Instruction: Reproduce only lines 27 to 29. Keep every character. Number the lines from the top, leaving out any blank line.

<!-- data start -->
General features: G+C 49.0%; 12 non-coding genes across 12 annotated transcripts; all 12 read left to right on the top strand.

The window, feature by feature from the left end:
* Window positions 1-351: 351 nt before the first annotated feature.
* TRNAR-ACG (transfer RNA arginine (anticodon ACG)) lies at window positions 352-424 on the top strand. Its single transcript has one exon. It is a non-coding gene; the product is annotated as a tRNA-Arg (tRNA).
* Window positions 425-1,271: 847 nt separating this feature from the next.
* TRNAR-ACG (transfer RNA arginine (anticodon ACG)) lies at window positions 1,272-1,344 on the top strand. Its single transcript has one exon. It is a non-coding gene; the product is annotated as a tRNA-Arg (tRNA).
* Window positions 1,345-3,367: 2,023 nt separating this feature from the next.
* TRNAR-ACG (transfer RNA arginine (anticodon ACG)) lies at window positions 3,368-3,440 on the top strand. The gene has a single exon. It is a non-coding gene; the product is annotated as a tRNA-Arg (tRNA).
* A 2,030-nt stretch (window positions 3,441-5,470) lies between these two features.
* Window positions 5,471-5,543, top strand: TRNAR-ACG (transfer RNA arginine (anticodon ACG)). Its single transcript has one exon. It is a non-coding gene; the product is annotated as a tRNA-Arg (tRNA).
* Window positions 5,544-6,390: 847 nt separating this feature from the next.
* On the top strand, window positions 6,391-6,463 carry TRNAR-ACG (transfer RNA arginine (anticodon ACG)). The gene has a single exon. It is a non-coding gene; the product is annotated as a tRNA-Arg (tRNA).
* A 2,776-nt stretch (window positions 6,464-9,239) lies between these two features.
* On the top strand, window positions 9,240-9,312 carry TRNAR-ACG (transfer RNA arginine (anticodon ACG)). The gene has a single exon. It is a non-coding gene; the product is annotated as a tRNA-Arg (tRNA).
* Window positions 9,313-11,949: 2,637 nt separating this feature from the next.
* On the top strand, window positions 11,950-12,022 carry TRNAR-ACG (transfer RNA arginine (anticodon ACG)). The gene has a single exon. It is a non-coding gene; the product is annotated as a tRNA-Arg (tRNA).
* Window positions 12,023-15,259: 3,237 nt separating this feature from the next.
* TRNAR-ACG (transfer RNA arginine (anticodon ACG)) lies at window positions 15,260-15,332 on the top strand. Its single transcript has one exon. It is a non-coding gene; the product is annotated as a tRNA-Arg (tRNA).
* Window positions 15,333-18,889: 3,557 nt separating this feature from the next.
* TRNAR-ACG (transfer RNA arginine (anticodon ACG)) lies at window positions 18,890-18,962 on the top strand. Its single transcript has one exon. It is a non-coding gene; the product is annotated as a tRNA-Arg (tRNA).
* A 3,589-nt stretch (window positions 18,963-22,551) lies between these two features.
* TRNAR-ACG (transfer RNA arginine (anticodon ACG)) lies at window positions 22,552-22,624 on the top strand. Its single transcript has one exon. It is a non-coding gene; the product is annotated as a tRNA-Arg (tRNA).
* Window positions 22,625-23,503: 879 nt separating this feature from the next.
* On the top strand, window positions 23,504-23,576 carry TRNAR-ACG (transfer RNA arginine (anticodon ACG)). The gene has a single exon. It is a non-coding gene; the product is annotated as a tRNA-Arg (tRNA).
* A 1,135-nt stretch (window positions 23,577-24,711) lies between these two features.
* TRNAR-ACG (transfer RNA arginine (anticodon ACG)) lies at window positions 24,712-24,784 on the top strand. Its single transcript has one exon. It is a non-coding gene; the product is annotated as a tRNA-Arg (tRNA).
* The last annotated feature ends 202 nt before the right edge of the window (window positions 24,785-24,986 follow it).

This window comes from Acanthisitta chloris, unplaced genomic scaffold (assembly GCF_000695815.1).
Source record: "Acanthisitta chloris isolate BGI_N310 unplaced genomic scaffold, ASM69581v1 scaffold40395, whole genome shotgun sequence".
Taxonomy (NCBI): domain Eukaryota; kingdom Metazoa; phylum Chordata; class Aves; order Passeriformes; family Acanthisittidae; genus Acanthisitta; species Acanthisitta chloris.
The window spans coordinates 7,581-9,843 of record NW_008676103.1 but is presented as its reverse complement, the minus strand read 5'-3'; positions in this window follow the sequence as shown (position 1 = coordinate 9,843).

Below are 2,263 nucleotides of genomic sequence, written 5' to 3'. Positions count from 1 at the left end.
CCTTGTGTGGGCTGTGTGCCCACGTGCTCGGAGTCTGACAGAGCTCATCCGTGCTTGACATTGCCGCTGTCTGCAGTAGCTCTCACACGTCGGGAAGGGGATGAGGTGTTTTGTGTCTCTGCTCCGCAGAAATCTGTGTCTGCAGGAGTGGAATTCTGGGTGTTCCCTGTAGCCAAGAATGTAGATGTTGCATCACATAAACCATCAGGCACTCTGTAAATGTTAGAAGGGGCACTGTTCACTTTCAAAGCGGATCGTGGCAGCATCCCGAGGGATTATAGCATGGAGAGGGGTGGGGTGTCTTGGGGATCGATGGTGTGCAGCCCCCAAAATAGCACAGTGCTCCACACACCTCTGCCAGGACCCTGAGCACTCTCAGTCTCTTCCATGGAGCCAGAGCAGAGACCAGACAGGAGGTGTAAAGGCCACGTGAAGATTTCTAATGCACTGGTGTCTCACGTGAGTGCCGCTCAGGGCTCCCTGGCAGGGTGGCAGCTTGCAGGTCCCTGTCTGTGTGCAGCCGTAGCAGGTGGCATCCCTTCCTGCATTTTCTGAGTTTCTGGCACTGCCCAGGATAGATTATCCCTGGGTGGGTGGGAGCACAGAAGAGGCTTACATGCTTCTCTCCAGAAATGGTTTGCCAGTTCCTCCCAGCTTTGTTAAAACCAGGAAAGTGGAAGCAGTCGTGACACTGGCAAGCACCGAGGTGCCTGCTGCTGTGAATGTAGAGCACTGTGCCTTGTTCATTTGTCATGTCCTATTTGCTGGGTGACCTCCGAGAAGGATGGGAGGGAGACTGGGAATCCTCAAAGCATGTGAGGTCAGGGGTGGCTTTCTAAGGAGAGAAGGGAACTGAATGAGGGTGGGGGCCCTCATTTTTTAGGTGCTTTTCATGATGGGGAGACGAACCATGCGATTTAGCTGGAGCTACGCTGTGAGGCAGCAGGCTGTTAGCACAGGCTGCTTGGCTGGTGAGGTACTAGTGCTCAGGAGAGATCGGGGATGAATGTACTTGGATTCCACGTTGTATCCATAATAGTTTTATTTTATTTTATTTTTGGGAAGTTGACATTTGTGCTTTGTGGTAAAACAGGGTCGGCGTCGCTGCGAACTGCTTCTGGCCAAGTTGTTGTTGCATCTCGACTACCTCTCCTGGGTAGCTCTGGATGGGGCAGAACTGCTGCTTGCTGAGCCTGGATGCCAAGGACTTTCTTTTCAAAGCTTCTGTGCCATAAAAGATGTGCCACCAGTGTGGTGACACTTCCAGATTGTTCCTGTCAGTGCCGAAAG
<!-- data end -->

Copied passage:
* The last annotated feature ends 202 nt before the right edge of the window (window positions 24,785-24,986 follow it).

This window comes from Acanthisitta chloris, unplaced genomic scaffold (assembly GCF_000695815.1).
Source record: "Acanthisitta chloris isolate BGI_N310 unplaced genomic scaffold, ASM69581v1 scaffold40395, whole genome shotgun sequence".